The quality of meat consumed can make a big impact on our health.

The American College of Cardiology, American Heart Association, Dietary Guidelines for Americans 2015–2020, and the American Diabetes Association all emphasize limited consumption of red and processed meat. (8)

If you are eating red meat, focus on high-quality, grass-fed, unprocessed options void of added hormones and antibiotics. This will increase nutrient density and is linked to improved health. (9, 10)

Processed meat is linked to an increase in heart disease, diabetes, and cancer risk. (8)

Based on a comprehensive review of evidence, the International Agency for Research on Cancer (IARC) has classified processed meats as a Group 1 carcinogen and red meat as probably carcinogenic to humans (Group 2A).

Focusing on high-quality, unprocessed meat — or replacing processed and red meat with poultry, fish, or minimally processed plant-based protein sources like legumes or nuts — can decrease the risk of chronic diseases. (8)

Related: Nutritious Protein-Rich Foods That Offer More

Focus on Organic, Non-GMO Foods

Focusing on quality also means including foods that have little to no pesticides and are not genetically modified organisms (GMOs).

Although chemical pesticides — including insecticides, herbicides, and fungicides — can protect from crop loss, their use remains controversial for human health.

Pesticides have been linked to health issues — including neurological disorders, cardiovascular issues, and cancer. (11, 12, 13)

For example, glyphosate — a common pesticide used — has been determined to be a “probable human carcinogen” by the International Agency for Research on Cancer (IARC ). (14)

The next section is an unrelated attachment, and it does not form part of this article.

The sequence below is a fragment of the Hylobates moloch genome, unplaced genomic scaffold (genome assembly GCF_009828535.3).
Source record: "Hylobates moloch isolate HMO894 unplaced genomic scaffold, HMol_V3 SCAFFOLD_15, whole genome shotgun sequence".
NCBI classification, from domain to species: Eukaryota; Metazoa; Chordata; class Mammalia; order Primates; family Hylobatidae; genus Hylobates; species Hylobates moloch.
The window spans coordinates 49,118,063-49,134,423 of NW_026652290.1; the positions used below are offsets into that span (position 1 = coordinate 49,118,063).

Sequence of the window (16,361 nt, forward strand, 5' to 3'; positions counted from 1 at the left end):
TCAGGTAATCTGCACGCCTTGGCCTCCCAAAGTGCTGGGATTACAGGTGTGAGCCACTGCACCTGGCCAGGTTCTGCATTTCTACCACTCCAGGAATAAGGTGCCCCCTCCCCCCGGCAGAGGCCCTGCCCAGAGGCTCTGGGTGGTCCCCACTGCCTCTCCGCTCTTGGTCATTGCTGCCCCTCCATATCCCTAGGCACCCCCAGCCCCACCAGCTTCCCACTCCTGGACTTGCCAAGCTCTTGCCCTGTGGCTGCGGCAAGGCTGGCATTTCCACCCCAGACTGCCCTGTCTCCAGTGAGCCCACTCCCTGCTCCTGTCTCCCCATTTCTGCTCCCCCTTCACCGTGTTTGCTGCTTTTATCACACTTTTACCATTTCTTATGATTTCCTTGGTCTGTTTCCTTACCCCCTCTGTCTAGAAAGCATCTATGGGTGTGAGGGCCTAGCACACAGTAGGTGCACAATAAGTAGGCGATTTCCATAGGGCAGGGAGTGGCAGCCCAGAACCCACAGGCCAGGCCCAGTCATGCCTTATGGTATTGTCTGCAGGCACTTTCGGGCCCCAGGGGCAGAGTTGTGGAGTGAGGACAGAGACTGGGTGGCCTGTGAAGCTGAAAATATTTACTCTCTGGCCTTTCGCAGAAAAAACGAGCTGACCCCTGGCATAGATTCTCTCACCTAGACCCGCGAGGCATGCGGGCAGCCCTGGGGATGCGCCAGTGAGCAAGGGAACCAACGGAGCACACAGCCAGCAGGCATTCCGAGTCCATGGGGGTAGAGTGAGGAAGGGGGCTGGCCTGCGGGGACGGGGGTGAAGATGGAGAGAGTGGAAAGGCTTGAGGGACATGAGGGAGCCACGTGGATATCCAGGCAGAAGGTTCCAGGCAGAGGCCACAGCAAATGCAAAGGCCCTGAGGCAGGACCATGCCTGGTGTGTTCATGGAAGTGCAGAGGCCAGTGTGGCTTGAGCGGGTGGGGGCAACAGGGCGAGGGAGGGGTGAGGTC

A review in the New England Journal of Medicine on GMOs, herbicides, and human health stated, “GM foods and the herbicides applied to them may pose hazards to human health.” (15)

Therefore, focusing on organic, non-genetically modified foods may be beneficial for health.

The Environmental Working Group (EWG) is a non-profit that focuses on providing research and resources to become more aware of the health and safety of our food and water.

Each year they test a variety of fruits and vegetables for pesticide contamination and create a list of the most and least contaminated. These lists are called the “dirty dozen” and “clean fifteen.” (16)

The following are called the “dirty dozen” and were found to have the highest contamination of pesticides: (17)

  • Strawberries
  • Spinach
  • Kale, collard and mustard greens
  • Nectarines
  • Apples
  • Grapes
  • Bell and hot peppers
  • Cherries
  • Peaches
  • Pears
  • Celery
  • Tomatoes

The “clean fifteen” includes the list of produce that had the least amount of pesticides when tested: (18)

  • Avocadoes
  • Sweet corn
  • Pineapple
  • Onions
  • Papaya
  • Sweet peas (frozen)
  • Asparagus
  • Honeydew melon